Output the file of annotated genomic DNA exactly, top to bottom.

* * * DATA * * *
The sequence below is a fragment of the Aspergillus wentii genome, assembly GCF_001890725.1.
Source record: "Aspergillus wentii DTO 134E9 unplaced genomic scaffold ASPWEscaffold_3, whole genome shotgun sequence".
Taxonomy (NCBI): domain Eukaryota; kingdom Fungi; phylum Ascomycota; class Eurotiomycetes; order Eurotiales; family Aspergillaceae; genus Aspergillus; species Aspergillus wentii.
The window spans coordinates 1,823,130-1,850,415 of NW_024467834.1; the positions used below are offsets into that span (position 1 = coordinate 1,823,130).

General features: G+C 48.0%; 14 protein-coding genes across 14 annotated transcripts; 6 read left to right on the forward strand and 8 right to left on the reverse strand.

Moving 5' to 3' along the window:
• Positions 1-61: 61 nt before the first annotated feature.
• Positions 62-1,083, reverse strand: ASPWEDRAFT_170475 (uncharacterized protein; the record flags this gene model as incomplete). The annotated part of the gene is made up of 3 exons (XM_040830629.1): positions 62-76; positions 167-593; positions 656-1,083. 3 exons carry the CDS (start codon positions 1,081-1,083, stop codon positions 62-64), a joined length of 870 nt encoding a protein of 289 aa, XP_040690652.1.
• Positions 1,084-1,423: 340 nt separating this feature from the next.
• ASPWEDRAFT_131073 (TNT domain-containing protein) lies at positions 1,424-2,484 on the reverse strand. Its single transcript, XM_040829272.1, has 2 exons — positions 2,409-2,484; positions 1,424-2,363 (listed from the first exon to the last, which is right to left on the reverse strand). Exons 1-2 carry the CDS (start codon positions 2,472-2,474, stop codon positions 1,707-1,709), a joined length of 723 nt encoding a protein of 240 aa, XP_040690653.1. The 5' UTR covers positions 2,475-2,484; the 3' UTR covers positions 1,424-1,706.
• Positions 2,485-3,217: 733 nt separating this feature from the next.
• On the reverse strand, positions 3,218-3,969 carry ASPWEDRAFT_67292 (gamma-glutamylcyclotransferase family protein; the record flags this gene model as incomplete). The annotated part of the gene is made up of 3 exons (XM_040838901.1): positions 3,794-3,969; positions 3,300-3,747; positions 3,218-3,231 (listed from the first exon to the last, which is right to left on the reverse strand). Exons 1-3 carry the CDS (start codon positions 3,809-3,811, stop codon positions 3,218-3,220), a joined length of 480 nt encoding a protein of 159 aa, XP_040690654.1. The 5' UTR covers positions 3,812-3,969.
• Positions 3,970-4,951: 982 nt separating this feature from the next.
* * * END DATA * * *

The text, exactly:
The sequence below is a fragment of the Aspergillus wentii genome, assembly GCF_001890725.1.
Source record: "Aspergillus wentii DTO 134E9 unplaced genomic scaffold ASPWEscaffold_3, whole genome shotgun sequence".
Taxonomy (NCBI): domain Eukaryota; kingdom Fungi; phylum Ascomycota; class Eurotiomycetes; order Eurotiales; family Aspergillaceae; genus Aspergillus; species Aspergillus wentii.
The window spans coordinates 1,823,130-1,850,415 of NW_024467834.1; the positions used below are offsets into that span (position 1 = coordinate 1,823,130).

General features: G+C 48.0%; 14 protein-coding genes across 14 annotated transcripts; 6 read left to right on the forward strand and 8 right to left on the reverse strand.

Moving 5' to 3' along the window:
• Positions 1-61: 61 nt before the first annotated feature.
• Positions 62-1,083, reverse strand: ASPWEDRAFT_170475 (uncharacterized protein; the record flags this gene model as incomplete). The annotated part of the gene is made up of 3 exons (XM_040830629.1): positions 62-76; positions 167-593; positions 656-1,083. 3 exons carry the CDS (start codon positions 1,081-1,083, stop codon positions 62-64), a joined length of 870 nt encoding a protein of 289 aa, XP_040690652.1.
• Positions 1,084-1,423: 340 nt separating this feature from the next.
• ASPWEDRAFT_131073 (TNT domain-containing protein) lies at positions 1,424-2,484 on the reverse strand. Its single transcript, XM_040829272.1, has 2 exons — positions 2,409-2,484; positions 1,424-2,363 (listed from the first exon to the last, which is right to left on the reverse strand). Exons 1-2 carry the CDS (start codon positions 2,472-2,474, stop codon positions 1,707-1,709), a joined length of 723 nt encoding a protein of 240 aa, XP_040690653.1. The 5' UTR covers positions 2,475-2,484; the 3' UTR covers positions 1,424-1,706.
• Positions 2,485-3,217: 733 nt separating this feature from the next.
• On the reverse strand, positions 3,218-3,969 carry ASPWEDRAFT_67292 (gamma-glutamylcyclotransferase family protein; the record flags this gene model as incomplete). The annotated part of the gene is made up of 3 exons (XM_040838901.1): positions 3,794-3,969; positions 3,300-3,747; positions 3,218-3,231 (listed from the first exon to the last, which is right to left on the reverse strand). Exons 1-3 carry the CDS (start codon positions 3,809-3,811, stop codon positions 3,218-3,220), a joined length of 480 nt encoding a protein of 159 aa, XP_040690654.1. The 5' UTR covers positions 3,812-3,969.
• Positions 3,970-4,951: 982 nt separating this feature from the next.